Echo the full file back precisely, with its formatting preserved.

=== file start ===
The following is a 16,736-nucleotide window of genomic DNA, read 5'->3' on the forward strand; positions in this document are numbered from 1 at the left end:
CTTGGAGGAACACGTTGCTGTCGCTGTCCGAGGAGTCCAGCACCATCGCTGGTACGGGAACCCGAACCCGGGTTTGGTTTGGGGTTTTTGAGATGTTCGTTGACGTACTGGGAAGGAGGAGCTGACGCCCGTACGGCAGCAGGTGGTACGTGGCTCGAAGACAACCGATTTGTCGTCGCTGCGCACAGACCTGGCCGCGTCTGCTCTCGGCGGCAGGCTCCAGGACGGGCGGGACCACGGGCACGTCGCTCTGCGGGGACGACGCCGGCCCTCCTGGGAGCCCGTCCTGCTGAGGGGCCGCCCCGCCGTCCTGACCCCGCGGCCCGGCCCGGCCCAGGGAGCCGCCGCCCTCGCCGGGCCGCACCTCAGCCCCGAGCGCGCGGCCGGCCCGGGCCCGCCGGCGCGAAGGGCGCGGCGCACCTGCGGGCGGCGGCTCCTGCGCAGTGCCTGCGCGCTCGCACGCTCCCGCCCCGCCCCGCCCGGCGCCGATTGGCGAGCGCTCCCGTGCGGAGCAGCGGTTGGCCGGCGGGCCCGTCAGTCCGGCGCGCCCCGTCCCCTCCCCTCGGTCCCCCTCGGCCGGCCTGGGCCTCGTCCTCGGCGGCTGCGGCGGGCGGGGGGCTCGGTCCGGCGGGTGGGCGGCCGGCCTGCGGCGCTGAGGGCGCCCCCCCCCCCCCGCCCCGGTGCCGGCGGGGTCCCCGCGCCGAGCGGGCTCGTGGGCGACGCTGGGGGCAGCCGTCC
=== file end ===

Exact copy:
The following is a 16,736-nucleotide window of genomic DNA, read 5'->3' on the forward strand; positions in this document are numbered from 1 at the left end:
CTTGGAGGAACACGTTGCTGTCGCTGTCCGAGGAGTCCAGCACCATCGCTGGTACGGGAACCCGAACCCGGGTTTGGTTTGGGGTTTTTGAGATGTTCGTTGACGTACTGGGAAGGAGGAGCTGACGCCCGTACGGCAGCAGGTGGTACGTGGCTCGAAGACAACCGATTTGTCGTCGCTGCGCACAGACCTGGCCGCGTCTGCTCTCGGCGGCAGGCTCCAGGACGGGCGGGACCACGGGCACGTCGCTCTGCGGGGACGACGCCGGCCCTCCTGGGAGCCCGTCCTGCTGAGGGGCCGCCCCGCCGTCCTGACCCCGCGGCCCGGCCCGGCCCAGGGAGCCGCCGCCCTCGCCGGGCCGCACCTCAGCCCCGAGCGCGCGGCCGGCCCGGGCCCGCCGGCGCGAAGGGCGCGGCGCACCTGCGGGCGGCGGCTCCTGCGCAGTGCCTGCGCGCTCGCACGCTCCCGCCCCGCCCCGCCCGGCGCCGATTGGCGAGCGCTCCCGTGCGGAGCAGCGGTTGGCCGGCGGGCCCGTCAGTCCGGCGCGCCCCGTCCCCTCCCCTCGGTCCCCCTCGGCCGGCCTGGGCCTCGTCCTCGGCGGCTGCGGCGGGCGGGGGGCTCGGTCCGGCGGGTGGGCGGCCGGCCTGCGGCGCTGAGGGCGCCCCCCCCCCCCCGCCCCGGTGCCGGCGGGGTCCCCGCGCCGAGCGGGCTCGTGGGCGACGCTGGGGGCAGCCGTCC